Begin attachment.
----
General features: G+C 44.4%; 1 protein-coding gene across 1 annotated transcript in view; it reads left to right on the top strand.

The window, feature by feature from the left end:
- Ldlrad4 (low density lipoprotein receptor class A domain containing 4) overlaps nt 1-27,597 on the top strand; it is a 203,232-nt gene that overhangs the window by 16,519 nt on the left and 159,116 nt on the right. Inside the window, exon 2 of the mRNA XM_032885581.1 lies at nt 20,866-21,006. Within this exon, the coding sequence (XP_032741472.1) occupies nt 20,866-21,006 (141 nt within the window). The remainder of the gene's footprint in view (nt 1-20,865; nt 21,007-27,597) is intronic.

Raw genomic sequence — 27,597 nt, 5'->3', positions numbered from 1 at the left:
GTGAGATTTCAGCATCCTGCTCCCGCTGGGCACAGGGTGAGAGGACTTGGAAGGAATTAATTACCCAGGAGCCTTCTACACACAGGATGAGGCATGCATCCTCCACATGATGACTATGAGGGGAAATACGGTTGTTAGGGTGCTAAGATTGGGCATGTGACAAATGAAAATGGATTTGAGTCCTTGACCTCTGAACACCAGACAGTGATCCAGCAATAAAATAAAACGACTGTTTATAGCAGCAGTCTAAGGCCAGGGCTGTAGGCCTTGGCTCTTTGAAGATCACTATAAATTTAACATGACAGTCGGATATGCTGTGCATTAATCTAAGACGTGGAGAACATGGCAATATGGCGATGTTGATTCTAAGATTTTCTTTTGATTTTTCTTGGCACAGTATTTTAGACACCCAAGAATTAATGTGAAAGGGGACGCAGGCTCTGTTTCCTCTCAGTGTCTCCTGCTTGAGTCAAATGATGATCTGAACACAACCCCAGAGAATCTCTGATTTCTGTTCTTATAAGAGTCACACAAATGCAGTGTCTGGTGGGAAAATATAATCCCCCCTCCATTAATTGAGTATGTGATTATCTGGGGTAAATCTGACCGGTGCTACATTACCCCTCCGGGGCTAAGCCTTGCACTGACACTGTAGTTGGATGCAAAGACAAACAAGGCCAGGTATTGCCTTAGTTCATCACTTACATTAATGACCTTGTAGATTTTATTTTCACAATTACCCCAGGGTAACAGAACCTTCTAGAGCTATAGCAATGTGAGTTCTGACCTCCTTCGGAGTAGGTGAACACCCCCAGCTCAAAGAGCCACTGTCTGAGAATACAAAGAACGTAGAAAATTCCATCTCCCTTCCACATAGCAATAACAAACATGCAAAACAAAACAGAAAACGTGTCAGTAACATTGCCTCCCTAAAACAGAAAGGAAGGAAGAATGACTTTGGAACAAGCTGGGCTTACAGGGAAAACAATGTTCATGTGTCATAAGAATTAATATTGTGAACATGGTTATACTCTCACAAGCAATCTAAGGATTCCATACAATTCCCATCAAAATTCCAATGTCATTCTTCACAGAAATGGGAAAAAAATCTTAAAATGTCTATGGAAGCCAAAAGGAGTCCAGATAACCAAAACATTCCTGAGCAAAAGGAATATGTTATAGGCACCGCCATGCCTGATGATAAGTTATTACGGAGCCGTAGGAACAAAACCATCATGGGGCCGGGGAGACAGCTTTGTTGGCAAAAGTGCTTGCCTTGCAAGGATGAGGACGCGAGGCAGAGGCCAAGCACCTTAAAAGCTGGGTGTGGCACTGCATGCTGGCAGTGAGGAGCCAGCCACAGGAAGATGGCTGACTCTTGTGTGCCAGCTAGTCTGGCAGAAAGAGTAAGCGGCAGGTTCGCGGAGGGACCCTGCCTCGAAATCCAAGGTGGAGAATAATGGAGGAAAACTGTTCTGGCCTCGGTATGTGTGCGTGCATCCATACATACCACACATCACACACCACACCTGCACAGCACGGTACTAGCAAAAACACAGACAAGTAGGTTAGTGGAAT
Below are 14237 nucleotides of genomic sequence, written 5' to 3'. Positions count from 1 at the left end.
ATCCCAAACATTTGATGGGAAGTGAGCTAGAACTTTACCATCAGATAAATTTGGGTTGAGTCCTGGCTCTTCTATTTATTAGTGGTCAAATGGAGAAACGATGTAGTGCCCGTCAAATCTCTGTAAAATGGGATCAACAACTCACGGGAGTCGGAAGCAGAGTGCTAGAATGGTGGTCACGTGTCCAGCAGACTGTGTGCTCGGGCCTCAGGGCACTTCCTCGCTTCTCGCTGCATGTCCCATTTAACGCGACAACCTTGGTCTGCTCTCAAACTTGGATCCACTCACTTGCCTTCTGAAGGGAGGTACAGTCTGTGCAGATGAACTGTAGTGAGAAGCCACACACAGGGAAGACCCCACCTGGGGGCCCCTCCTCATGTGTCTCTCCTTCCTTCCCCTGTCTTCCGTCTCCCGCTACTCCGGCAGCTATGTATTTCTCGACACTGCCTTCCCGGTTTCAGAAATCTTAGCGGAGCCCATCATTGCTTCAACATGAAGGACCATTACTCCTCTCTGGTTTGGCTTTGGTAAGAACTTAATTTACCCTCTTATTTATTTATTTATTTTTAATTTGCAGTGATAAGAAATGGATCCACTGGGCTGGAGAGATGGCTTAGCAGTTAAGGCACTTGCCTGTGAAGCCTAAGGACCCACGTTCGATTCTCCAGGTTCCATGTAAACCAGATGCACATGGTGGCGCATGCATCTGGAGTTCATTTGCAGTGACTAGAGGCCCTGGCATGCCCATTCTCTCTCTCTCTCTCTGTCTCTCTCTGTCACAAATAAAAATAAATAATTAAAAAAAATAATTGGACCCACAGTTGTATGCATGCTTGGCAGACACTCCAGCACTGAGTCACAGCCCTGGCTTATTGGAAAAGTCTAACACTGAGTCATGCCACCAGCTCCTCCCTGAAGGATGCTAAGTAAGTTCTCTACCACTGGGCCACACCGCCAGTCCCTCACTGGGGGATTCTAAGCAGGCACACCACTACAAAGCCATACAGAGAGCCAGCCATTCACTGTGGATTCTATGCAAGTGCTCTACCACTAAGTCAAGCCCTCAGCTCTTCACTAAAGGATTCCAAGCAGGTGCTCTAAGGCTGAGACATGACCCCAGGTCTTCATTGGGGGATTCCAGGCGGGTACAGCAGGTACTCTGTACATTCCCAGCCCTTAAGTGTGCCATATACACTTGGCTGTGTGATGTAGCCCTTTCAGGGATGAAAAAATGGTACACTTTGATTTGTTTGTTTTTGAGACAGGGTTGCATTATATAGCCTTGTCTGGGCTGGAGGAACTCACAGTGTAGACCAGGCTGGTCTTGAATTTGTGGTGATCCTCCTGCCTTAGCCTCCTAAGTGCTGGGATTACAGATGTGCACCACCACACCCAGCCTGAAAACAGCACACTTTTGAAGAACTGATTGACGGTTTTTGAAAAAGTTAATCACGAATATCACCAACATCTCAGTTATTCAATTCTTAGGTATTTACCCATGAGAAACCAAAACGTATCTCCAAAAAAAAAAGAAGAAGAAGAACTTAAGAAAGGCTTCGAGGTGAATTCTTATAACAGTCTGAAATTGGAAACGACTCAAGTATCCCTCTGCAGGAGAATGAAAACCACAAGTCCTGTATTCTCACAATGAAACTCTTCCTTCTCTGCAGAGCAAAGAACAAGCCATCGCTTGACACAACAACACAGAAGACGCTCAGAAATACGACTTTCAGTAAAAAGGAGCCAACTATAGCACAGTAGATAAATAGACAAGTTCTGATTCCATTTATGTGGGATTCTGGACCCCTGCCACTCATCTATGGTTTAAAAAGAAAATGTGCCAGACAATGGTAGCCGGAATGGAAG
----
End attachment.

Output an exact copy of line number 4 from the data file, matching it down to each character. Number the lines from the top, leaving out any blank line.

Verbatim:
Raw genomic sequence — 27,597 nt, 5'->3', positions numbered from 1 at the left: